Original Paper

Animal Cognition

, Volume 17, Issue 4, pp 947-961

First online:

The ecology of spatial memory in four lemur species

  • Alexandra G. RosatiAffiliated withDepartment of Psychology, Yale University Email author 
  • , Kerri RodriguezAffiliated withDepartment of Evolutionary Anthropology, Duke University
  • , Brian HareAffiliated withDepartment of Evolutionary Anthropology, Duke UniversityCenter for Cognitive Neuroscience, Duke University

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Evolutionary theories suggest that ecology is a major factor shaping cognition in primates. However, there have been few systematic tests of spatial memory abilities involving multiple primate species. Here, we examine spatial memory skills in four strepsirrhine primates that vary in level of frugivory: ruffed lemurs (Varecia sp.), ring-tailed lemurs (Lemur catta), mongoose lemurs (Eulemur mongoz), and Coquerel’s sifakas (Propithecus coquereli). We compare these species across three studies targeting different aspects of spatial memory: recall after a long-delay, learning mechanisms supporting memory and recall of multiple locations in a complex environment. We find that ruffed lemurs, the most frugivorous species, consistently showed more robust spatial memory than the other species across tasks—especially in comparison with sifakas, the most folivorous species. We discuss these results in terms of the importance of considering both ecological and social factors as complementary explanations for the evolution of primate cognitive skills.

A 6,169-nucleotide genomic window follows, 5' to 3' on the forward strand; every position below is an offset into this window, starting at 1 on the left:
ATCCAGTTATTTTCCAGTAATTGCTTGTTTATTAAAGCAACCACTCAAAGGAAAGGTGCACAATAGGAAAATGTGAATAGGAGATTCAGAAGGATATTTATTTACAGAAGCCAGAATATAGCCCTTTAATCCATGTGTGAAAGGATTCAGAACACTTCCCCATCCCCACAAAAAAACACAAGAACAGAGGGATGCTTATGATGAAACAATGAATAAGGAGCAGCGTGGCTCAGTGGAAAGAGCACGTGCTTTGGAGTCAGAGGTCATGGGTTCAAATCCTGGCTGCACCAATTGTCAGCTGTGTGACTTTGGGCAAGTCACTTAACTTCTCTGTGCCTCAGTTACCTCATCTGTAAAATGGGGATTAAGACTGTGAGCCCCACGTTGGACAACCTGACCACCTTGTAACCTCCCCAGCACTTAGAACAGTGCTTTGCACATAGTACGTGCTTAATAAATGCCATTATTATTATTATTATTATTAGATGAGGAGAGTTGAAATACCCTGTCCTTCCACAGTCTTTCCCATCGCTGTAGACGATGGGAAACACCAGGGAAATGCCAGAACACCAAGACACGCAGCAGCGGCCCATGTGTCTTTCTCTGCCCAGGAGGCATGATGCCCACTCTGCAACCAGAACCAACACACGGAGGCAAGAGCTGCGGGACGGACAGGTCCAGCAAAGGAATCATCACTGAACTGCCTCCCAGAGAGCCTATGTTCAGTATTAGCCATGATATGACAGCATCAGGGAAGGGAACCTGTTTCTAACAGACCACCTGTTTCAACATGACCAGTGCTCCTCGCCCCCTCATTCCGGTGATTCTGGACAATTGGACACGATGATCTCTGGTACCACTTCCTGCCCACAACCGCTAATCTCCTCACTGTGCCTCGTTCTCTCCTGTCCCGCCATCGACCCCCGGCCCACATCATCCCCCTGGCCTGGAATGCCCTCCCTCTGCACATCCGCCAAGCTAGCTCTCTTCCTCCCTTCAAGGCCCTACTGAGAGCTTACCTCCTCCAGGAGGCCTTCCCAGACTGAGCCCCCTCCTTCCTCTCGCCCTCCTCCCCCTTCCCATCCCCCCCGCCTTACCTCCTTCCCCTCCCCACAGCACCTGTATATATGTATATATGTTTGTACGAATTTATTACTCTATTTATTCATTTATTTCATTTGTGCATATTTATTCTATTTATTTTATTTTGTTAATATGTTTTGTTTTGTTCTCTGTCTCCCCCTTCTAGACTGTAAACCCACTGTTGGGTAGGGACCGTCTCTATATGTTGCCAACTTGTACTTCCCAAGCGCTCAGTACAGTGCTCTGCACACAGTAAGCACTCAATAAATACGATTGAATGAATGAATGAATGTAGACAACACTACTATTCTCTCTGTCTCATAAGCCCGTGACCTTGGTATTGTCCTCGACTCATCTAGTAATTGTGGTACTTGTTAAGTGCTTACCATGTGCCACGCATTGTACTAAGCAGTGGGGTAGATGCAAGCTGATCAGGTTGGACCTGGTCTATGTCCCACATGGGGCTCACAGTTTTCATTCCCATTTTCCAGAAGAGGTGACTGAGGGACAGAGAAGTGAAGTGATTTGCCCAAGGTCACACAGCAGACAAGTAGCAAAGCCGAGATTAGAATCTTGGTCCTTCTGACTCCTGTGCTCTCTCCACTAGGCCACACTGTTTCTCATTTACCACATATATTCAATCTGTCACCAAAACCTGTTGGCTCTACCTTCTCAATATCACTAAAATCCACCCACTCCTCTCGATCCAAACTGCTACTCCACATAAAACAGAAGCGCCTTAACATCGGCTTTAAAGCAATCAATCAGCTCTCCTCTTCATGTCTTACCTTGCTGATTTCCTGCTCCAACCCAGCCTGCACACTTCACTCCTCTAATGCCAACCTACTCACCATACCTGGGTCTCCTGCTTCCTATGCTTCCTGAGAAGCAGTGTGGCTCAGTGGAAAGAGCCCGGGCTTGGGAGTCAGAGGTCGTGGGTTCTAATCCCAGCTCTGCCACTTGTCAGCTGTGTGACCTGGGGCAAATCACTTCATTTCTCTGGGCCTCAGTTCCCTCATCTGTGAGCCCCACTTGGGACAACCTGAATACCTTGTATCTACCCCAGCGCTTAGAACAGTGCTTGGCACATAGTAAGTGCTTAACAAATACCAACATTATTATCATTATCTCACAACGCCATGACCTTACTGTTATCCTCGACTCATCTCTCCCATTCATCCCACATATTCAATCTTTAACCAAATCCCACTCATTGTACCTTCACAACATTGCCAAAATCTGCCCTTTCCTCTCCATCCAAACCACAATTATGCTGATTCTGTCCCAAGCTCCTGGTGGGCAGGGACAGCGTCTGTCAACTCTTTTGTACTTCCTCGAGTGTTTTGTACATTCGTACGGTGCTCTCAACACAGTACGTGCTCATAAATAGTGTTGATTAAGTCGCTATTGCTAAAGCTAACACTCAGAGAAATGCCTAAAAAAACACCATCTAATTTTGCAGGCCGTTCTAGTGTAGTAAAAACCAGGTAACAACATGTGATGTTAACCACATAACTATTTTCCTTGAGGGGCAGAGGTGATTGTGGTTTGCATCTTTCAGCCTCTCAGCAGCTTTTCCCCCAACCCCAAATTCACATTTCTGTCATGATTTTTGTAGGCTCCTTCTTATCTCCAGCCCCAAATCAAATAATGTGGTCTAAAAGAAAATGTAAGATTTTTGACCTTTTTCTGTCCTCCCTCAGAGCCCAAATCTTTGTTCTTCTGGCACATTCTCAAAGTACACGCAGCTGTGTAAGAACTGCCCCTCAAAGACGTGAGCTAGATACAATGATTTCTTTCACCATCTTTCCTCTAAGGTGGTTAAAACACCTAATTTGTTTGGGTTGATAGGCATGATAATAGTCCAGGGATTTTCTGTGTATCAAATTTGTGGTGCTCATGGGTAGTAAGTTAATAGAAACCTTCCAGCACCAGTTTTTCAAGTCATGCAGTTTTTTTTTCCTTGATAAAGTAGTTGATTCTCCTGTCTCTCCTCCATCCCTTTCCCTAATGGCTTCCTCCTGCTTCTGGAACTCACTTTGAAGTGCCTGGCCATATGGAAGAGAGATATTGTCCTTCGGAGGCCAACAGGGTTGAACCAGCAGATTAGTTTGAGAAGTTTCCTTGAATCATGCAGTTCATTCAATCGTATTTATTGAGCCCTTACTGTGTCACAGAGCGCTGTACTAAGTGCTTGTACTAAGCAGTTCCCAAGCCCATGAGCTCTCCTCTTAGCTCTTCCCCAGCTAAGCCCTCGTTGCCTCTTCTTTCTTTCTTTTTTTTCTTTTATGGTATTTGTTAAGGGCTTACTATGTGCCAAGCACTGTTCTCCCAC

Memory Spatial cognition Lemurs Ecology Cognitive evolution